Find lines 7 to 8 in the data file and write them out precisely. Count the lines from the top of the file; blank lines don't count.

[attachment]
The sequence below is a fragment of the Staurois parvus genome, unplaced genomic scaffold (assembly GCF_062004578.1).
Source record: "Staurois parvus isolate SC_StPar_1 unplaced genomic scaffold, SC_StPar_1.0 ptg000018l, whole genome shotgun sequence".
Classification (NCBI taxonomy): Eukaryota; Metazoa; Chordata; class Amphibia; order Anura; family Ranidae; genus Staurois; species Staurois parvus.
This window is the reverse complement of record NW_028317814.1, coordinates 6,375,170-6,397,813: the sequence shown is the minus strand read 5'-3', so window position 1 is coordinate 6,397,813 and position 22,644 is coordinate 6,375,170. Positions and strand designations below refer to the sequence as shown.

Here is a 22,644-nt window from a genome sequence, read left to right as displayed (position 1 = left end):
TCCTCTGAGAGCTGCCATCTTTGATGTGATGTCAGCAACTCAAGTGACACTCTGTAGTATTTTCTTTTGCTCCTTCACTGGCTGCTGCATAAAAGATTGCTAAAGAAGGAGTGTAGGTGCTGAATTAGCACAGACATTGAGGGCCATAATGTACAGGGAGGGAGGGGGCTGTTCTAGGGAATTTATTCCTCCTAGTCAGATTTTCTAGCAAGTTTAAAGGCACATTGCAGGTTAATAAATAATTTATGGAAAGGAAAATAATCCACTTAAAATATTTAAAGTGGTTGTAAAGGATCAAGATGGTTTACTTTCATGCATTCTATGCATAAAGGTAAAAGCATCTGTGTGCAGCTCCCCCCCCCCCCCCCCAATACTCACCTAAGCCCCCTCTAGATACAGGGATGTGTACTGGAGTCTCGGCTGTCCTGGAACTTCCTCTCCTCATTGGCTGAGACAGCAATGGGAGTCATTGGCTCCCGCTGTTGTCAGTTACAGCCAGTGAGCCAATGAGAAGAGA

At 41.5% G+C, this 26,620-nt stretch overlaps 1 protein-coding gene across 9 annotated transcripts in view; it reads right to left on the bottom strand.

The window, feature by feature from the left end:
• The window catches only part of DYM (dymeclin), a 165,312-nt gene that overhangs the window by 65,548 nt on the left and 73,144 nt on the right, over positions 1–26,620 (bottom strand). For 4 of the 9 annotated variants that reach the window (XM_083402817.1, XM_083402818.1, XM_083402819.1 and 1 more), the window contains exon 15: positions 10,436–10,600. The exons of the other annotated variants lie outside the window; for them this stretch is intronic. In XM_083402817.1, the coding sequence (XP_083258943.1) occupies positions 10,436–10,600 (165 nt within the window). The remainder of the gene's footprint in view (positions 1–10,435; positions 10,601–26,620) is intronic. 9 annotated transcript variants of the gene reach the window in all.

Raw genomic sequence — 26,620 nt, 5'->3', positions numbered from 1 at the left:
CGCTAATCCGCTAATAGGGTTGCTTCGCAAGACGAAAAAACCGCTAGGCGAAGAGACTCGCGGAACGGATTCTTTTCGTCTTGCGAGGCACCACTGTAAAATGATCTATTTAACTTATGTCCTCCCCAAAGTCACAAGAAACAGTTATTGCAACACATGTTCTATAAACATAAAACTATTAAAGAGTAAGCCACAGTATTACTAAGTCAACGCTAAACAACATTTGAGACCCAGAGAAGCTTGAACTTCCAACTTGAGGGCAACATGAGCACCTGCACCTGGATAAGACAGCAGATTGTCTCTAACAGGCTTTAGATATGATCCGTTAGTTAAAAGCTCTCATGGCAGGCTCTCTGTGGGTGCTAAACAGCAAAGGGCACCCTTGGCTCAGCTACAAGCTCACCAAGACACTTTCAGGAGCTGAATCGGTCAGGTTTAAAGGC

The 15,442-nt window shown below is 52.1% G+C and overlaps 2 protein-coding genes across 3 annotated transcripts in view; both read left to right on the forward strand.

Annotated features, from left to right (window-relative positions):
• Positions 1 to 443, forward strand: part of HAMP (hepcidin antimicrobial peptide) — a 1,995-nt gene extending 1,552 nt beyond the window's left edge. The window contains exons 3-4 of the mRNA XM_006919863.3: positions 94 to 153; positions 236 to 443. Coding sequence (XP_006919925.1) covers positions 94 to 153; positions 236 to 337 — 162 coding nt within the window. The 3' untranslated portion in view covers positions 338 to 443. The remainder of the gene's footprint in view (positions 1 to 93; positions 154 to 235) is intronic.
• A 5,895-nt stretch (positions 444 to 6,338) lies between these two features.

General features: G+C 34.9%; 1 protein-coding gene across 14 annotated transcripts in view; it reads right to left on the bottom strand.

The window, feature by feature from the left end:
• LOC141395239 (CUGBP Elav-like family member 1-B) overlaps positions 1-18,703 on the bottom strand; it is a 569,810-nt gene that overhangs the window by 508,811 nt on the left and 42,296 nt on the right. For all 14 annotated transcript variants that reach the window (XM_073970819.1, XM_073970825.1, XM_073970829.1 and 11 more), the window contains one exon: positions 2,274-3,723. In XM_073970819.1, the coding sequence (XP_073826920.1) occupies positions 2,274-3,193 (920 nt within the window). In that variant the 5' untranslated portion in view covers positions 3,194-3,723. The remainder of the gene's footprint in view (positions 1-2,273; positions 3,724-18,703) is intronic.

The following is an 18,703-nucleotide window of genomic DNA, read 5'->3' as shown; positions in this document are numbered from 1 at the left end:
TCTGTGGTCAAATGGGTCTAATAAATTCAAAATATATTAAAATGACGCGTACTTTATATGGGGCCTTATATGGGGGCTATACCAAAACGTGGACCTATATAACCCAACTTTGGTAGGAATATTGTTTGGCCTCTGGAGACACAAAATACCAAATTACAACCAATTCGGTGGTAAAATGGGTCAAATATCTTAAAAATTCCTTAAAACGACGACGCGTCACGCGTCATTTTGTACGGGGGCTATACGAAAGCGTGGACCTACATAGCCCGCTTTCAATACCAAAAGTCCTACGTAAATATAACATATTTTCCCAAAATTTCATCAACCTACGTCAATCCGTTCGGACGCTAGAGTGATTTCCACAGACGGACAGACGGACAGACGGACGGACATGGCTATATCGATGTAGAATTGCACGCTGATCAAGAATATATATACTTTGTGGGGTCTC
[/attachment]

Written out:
At 41.5% G+C, this 26,620-nt stretch overlaps 1 protein-coding gene across 9 annotated transcripts in view; it reads right to left on the bottom strand.

The window, feature by feature from the left end: